is going to have all five starring Star Trek captains from the TV series together on the same stage:

  • William Shatner (James T. Kirk) from the original series and the animated series
  • Patrick Stewart (Jean-Luc Picard) from Star Trek: The Next Generation
  • Avery Brooks (Benjamin Sisko) from Star Trek: Deep Space Nine
  • Kate Mulgrew (Kathryn Janeway) from Star Trek: Voyager
  • Scott Bakula (Jonathan Archer) from Star Trek: Enterprise

I believe this is the first time this has happened…and honestly, it may get more difficult to achieve over time.

The convention is 19 October to 21 October this year, but I wouldn’t wait to book tickets (general tickets go on sale 30 April). Looking for an ultimate geek gift? I’d think about this…it should feel futuristic and nostalgic at the same time. 🙂

This post by Bufo Calvin originally appeared in the The Measured Circle.

What’s happening at Comic-Con 2011?

July 20, 2011

What’s happening at Comic-Con 2011?

This Wednesday is the preview night for San Diego Comic-Con, and then it runs through the weekend.

The nature of Comic-Con has been changing. The news that comes out of it is usually related to movies and TV…it’s becoming (yuck!) relevant. 😉

Geeks revel in embracing the outcast. You know, things in which the mainstream couldn’t be less interested…robot toys, animals doing kung fu, theme park rides, superheroes based on Norse mythology, mutant teenagers…hey, wait a minute! Outside of R-rated comedies (which are doing very well, without costly special effects), those are the mainstream hits this summer!

Demon dogs! They’ve caught us! 🙂

Quick, go watch The Guild on YouTube, and have a Mighty Boosh marathon. That should help.

Even given all that, major studios don’t really get geeks…they can’t tell how the way the Comic-Con conference halls respond affects their eventual box office. Here’s a secret: we can be completely enthusiastic about something we don’t like and won’t go see.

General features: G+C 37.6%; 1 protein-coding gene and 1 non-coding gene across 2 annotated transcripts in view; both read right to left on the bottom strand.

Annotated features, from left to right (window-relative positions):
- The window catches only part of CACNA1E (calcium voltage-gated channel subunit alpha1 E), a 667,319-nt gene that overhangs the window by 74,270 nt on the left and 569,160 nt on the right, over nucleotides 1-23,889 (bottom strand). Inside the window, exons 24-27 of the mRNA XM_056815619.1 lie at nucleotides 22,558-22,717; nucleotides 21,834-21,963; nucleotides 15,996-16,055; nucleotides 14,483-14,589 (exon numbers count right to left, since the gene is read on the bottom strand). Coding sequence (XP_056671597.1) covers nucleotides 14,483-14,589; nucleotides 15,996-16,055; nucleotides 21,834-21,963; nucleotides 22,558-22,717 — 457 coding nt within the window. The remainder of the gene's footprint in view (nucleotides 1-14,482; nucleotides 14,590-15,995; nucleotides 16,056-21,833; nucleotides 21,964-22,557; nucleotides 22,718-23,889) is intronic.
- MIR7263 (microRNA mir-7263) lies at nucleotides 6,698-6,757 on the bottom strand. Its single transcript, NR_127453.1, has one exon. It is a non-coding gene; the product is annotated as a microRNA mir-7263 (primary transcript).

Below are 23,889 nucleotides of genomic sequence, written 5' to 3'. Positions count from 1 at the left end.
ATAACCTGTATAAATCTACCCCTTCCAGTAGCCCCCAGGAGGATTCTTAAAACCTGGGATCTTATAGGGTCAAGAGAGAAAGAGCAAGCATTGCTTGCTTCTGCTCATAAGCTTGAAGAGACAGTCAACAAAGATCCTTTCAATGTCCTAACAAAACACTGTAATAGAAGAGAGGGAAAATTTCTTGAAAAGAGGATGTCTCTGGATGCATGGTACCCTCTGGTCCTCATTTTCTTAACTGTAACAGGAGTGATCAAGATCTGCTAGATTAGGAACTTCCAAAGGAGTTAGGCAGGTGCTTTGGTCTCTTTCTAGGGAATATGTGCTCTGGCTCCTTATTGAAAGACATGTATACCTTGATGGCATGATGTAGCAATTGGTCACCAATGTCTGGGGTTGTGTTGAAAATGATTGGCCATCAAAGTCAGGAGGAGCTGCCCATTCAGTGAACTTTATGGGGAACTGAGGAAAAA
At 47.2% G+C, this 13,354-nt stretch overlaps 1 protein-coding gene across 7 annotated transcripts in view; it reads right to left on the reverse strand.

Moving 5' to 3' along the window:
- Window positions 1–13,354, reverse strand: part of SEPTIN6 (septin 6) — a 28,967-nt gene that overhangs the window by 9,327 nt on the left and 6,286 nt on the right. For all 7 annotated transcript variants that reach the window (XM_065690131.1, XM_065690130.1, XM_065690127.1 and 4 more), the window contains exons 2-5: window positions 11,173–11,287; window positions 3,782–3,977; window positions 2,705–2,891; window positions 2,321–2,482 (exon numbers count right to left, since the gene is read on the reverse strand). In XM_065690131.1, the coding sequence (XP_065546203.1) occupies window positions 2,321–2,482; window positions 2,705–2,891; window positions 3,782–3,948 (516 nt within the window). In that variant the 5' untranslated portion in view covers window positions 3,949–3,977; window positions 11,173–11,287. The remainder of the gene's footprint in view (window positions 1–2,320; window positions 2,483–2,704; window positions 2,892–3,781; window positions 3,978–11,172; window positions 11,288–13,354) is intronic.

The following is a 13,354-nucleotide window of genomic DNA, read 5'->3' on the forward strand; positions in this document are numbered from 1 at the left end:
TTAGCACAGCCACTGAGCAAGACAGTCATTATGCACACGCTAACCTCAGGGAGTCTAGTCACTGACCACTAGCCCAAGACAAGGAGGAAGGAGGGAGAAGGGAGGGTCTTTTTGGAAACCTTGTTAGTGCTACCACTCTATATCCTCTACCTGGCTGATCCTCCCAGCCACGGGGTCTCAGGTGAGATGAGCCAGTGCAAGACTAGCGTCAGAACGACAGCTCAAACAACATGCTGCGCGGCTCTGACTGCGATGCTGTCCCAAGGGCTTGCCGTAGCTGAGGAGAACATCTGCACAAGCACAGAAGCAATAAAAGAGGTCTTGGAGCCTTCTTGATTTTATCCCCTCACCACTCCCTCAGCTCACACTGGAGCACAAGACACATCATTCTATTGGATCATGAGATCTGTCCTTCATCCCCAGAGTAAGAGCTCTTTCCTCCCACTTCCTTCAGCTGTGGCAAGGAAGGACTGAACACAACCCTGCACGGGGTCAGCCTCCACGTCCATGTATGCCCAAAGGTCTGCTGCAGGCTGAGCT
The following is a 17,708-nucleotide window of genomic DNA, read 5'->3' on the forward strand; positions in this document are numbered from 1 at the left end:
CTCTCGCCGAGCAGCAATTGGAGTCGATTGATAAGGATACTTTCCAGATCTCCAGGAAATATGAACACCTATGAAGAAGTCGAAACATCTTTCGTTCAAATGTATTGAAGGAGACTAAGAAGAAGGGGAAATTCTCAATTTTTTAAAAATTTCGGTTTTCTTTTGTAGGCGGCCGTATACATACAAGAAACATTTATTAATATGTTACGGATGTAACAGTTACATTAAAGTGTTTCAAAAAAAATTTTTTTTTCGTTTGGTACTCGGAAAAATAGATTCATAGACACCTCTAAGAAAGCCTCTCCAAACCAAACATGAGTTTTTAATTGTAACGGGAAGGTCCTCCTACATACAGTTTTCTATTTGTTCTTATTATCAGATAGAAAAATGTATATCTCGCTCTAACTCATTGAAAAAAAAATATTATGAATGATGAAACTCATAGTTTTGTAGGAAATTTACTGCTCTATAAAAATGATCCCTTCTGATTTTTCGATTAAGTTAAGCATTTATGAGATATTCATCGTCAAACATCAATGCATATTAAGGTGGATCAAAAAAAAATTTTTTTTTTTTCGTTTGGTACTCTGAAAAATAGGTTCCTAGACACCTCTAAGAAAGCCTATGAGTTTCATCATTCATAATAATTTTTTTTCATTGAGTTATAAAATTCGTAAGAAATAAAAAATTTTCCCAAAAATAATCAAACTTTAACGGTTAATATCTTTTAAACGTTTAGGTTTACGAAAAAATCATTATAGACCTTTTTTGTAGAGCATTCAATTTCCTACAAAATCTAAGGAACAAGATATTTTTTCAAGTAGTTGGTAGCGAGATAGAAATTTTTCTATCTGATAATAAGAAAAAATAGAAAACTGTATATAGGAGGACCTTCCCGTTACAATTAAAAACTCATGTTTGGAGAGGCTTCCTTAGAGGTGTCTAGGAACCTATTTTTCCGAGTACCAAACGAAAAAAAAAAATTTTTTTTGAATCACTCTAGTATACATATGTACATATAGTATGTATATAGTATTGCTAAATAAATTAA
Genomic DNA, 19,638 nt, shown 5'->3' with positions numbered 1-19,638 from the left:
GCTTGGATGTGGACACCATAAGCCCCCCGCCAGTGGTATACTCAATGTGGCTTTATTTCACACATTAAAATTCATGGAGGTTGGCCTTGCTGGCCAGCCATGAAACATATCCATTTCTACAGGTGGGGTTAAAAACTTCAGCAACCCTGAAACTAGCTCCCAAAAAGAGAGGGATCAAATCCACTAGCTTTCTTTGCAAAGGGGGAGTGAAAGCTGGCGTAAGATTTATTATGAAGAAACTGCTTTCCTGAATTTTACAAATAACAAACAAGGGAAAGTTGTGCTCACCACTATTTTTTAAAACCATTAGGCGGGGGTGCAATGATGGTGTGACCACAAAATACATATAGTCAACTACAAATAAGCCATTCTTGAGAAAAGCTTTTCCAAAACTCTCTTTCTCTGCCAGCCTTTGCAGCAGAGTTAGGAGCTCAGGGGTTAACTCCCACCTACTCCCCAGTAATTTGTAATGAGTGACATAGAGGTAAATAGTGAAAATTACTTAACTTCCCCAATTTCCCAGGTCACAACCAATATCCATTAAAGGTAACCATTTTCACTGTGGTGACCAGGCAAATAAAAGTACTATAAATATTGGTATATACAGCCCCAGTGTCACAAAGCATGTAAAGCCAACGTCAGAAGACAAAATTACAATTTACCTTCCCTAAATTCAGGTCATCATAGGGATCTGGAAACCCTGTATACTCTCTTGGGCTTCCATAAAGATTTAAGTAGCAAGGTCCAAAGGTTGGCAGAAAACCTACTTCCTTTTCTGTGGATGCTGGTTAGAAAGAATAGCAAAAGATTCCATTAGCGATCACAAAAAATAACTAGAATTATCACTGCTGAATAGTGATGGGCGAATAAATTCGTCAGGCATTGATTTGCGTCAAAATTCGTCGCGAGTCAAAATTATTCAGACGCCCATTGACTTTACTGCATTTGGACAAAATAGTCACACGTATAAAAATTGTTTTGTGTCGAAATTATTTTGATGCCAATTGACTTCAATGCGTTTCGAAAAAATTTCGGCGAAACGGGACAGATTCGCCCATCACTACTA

So, who (and what) is going to be onstage at Comic-Con?

First, here’s the programming grid:

http://www.comic-con.org/cci/forms/cci11prog_grid.pdf

Wednesday’s preview evening belongs to Warner Brothers, in terms of the content providers. They’ll be talking about upcoming series, including Alcatraz, Person of Interest…and the anime version of Supernatural.

Thursday is where it really takes off. Stan Lee and Todd McFarlane…in the same room! Kinnect Star Wars! Planet of the Apes in comics!

Are you jumping up and down in enthusiasm? No? Um…okay, more mainstream stars, then…

Thursday’s celebrities: Bruce Campbell (Burn Notice, The Evil Dead, Bubba Ho-Tep); Wes Craven (writer/director: A Nightmare on Elm Street, Scream); Adrianne Curry (America’s Next Top Model, The Surreal Life); Felicia Day (The Guild, Dr. Horrible); Doug Jones (Hellboy, Pan’s Labyrinth); Piper Perabo (Coyote Ugly, Covert Affairs); Richard Hatch (the original Battlestar Gallactica); author Patricia Briggs (Mercy Thompson); George R.R. Martin (author, Game of Thrones); Rick Baker (make-up artist…when I met him years ago, he was “Rick Baker, Monster Maker”); James Roday and Dulé Hill (here for Psych); author Jim Butcher (Harry Dresden); Sarah Michelle Gellar (Buffy, here for Ringer); Nestor Campbell (Lost, here for Ringer); Jon Heder (Napoleon Dynamite, Blades of Glory…here for the animated Napoleon Dynamite); Jeri Ryan (Star Trek: Voyager, Boston Public); Peter Dinklage (The Station Agent, Game of Thrones…here for the latter); author Kim Harrison (The Hollows); Patrick Warburton (Seinfeld, The Tick); Aisha Tyler (24, Ghost Whisperer) here (along with H. Jon Benjamin and Judy Greer) for Archer…Archer? Can I stop now? That’s enough reason to go…if you could still get tickets; Matt Smith (Doctor Who); Johnny Galecki (Big Bang Theory); Joe Manganiello and Deborah Ann Woll (True Blood); Jorge Garcia (Lost and the upcoming Alcatraz); Robert Rodriguez (director, Spy Kids, Sin City); Mark Hamil (Star Wars, but here in conjunction with Batman: Arkham City…he’s been voicing the Joker for some time); Michael C. Hall (Dexter, Six Feet Under); William H. Macy (Fargo, Shameless); Morena Baccarin (Firefly, V); Elijah Wood (Lord of the Rings, here for Wilfred); Penn & Teller